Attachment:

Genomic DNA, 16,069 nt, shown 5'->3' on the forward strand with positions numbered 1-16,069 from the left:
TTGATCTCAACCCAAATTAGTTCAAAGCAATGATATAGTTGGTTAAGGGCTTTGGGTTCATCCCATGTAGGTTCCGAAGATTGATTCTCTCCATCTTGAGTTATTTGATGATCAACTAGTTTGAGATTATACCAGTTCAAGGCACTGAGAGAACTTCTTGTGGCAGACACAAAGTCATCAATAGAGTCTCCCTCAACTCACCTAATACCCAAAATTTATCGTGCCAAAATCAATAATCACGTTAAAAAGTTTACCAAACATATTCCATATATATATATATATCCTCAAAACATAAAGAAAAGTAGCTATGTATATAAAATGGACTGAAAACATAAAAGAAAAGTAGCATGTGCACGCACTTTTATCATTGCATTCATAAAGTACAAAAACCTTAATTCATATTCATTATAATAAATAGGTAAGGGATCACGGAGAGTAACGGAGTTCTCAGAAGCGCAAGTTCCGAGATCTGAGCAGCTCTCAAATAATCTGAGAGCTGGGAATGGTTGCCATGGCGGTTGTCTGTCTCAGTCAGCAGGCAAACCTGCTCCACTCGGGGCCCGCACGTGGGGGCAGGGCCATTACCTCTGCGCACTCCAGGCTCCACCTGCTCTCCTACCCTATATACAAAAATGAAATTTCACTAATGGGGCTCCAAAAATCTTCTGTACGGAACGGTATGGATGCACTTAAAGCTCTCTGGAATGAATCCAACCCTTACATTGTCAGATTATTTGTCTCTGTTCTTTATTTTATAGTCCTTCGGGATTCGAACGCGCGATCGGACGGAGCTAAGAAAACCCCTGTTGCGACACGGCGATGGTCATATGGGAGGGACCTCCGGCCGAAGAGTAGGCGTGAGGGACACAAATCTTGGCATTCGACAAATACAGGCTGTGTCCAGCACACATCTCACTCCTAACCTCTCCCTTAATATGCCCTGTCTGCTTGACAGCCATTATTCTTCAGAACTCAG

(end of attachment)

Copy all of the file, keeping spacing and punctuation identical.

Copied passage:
Genomic DNA, 16,069 nt, shown 5'->3' on the forward strand with positions numbered 1-16,069 from the left:
TTGATCTCAACCCAAATTAGTTCAAAGCAATGATATAGTTGGTTAAGGGCTTTGGGTTCATCCCATGTAGGTTCCGAAGATTGATTCTCTCCATCTTGAGTTATTTGATGATCAACTAGTTTGAGATTATACCAGTTCAAGGCACTGAGAGAACTTCTTGTGGCAGACACAAAGTCATCAATAGAGTCTCCCTCAACTCACCTAATACCCAAAATTTATCGTGCCAAAATCAATAATCACGTTAAAAAGTTTACCAAACATATTCCATATATATATATATATCCTCAAAACATAAAGAAAAGTAGCTATGTATATAAAATGGACTGAAAACATAAAAGAAAAGTAGCATGTGCACGCACTTTTATCATTGCATTCATAAAGTACAAAAACCTTAATTCATATTCATTATAATAAATAGGTAAGGGATCACGGAGAGTAACGGAGTTCTCAGAAGCGCAAGTTCCGAGATCTGAGCAGCTCTCAAATAATCTGAGAGCTGGGAATGGTTGCCATGGCGGTTGTCTGTCTCAGTCAGCAGGCAAACCTGCTCCACTCGGGGCCCGCACGTGGGGGCAGGGCCATTACCTCTGCGCACTCCAGGCTCCACCTGCTCTCCTACCCTATATACAAAAATGAAATTTCACTAATGGGGCTCCAAAAATCTTCTGTACGGAACGGTATGGATGCACTTAAAGCTCTCTGGAATGAATCCAACCCTTACATTGTCAGATTATTTGTCTCTGTTCTTTATTTTATAGTCCTTCGGGATTCGAACGCGCGATCGGACGGAGCTAAGAAAACCCCTGTTGCGACACGGCGATGGTCATATGGGAGGGACCTCCGGCCGAAGAGTAGGCGTGAGGGACACAAATCTTGGCATTCGACAAATACAGGCTGTGTCCAGCACACATCTCACTCCTAACCTCTCCCTTAATATGCCCTGTCTGCTTGACAGCCATTATTCTTCAGAACTCAG